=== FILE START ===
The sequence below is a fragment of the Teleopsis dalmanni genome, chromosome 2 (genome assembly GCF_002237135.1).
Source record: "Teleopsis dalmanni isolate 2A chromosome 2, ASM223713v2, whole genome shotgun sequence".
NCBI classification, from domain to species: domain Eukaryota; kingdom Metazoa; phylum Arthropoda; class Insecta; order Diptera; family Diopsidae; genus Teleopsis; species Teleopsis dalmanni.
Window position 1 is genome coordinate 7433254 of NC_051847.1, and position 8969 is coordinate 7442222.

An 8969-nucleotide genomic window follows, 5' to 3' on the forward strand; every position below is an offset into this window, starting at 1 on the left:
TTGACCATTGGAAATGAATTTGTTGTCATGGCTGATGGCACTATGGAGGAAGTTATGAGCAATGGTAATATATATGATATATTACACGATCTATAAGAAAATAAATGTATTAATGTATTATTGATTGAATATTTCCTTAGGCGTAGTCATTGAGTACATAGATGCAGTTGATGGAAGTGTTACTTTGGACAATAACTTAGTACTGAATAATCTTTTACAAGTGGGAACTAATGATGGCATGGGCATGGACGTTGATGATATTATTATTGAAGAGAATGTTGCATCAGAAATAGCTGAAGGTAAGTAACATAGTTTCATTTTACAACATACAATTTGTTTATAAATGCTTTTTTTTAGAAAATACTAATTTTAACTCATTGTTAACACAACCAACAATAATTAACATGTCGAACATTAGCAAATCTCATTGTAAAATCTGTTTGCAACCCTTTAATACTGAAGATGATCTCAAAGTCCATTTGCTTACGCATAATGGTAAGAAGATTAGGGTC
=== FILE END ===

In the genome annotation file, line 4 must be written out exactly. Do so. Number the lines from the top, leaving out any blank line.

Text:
Window position 1 is genome coordinate 7433254 of NC_051847.1, and position 8969 is coordinate 7442222.